World Community Grid is pleased to announce the launch of the Computing for Clean Water project.
This project is provided by Tsinghua University in Beijing, China, in coordination with a consortium of institutions from all over the world, and hopes to understand the molecular scale properties of a new class of efficient and inexpensive water filter materials, which may help to satisfy demand for inexpensive, clean drinking water in developing countries.
Imagine your great-grandchild waking up 40 years in the future on a hot summer day and struggling to find a glass of cool, clean water. While it might be hard to imagine today, supplies of clean safe drinking water are diminishing all over the world, making this a very real possibility.
As the world population continues to increase, the need for safe, clean water climbs as well. Certainly, access to safe drinking water has improved steadily and substantially over the last decades, but a lack of this precious resource is a major challenge facing much of the developing world today.
In addition, contaminated water is a major source of illness and death. Millions of people die every year, due to diseases like diarrhea, that are transmitted through unsafe water.
While water that is unsafe can be made potable by filtration or distillation, these methods have historically been quite complicated and expensive. Desalination of sea water for example, a potentially abundant resource of drinking water, is similarly limited by filtering costs.
Because of this impending crisis, many talented scientists from around the world are investigating new approaches to efficient low-cost water filtering. One recently identified area that shows tremendous promise is the use of carbon nanotubes.
For additional information on this project, please press the Research button in the upper navigation bar or click here.
To view the press release for this project please click here.
Participation in the Computing for Clean Water project
Computing for Clean Water is the seventeenth research project to be launched on World Community Grid and one of eight projects currently active, or intermittent. The other seven active/intermittent research projects are:
- The Clean Energy Project – Phase 2 (launched June, 2010)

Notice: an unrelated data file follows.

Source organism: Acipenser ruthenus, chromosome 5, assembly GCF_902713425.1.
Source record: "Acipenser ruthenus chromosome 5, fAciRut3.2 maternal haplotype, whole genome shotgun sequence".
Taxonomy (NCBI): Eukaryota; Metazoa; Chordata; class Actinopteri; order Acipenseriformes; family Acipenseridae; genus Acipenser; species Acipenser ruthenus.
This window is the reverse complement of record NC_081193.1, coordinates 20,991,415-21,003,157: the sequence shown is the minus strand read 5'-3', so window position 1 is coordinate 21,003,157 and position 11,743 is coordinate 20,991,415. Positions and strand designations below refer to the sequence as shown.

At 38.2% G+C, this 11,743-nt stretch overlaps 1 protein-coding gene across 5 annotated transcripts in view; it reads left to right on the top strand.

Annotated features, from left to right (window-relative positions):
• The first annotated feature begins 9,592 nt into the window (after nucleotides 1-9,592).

- Discover Dengue Drugs – Together – Phase 2 (launched February, 2010)
- Help Cure Muscular Dystrophy – Phase 2 (launched May, 2009)
- Help Fight Childhood Cancer (launched March, 2009)
- Help Conquer Cancer (launched November, 2007)
- Human Proteome Folding - Phase 2 (launched July, 2006)
- FightAIDS@Home (launched November, 2005)
For more detailed information and FAQs about each of these projects, please click on the Research button in the upper navigation bar. We thank all of our members for their valuable contributions to the projects to date and hope you will continue to help us process those, as well as this latest project.
Because there are eight research projects running on World Community Grid, your grid agent could receive work units from any of the projects depending on your Project profile. If you prefer, you may elect to focus your computer's time only on particular projects. To do so, press the My Grid button in the upper navigation bar and select My Projects or click here. Work is sent only to machines which meet minimum system requirements set for a particular project. To read more specifics on the system requirements for the Computing for Clean Water project and the other projects, click here.
If a member contributes a minimum of 14 days of CPU Run Time to this project, they will receive a Computing for Clean Water project badge on their member statistics page and next to their member name when they post in the forums. There is a different badge for each research project and beta testing. To read more about badges, click here.
In addition to providing information about this project, we have created a forum for discussions about the Computing for Clean Water project. To participate in this forum, please press the Forums button in the upper navigation bar or click here. Only forum authors with the title "Computing for Clean Water Project Scientist" are authorized to comment as representatives of their respective research organizations.
If you have any questions, World Community Grid provides you with four methods of obtaining assistance: (1) Review the FAQs found in the Help section of the website; (2) Review the forums to see if anyone has asked/answered the question that you have; (3) Ask the question in World Community Grid's Computing for Clean Water project forum found here and a Community Advisor or a more experienced member will provide an answer; or (4) Send an email to the support desk from the Contact Us link found at the bottom of every page of the website (except in the forums).
We thank you for contributing to the Computing for Clean Water project.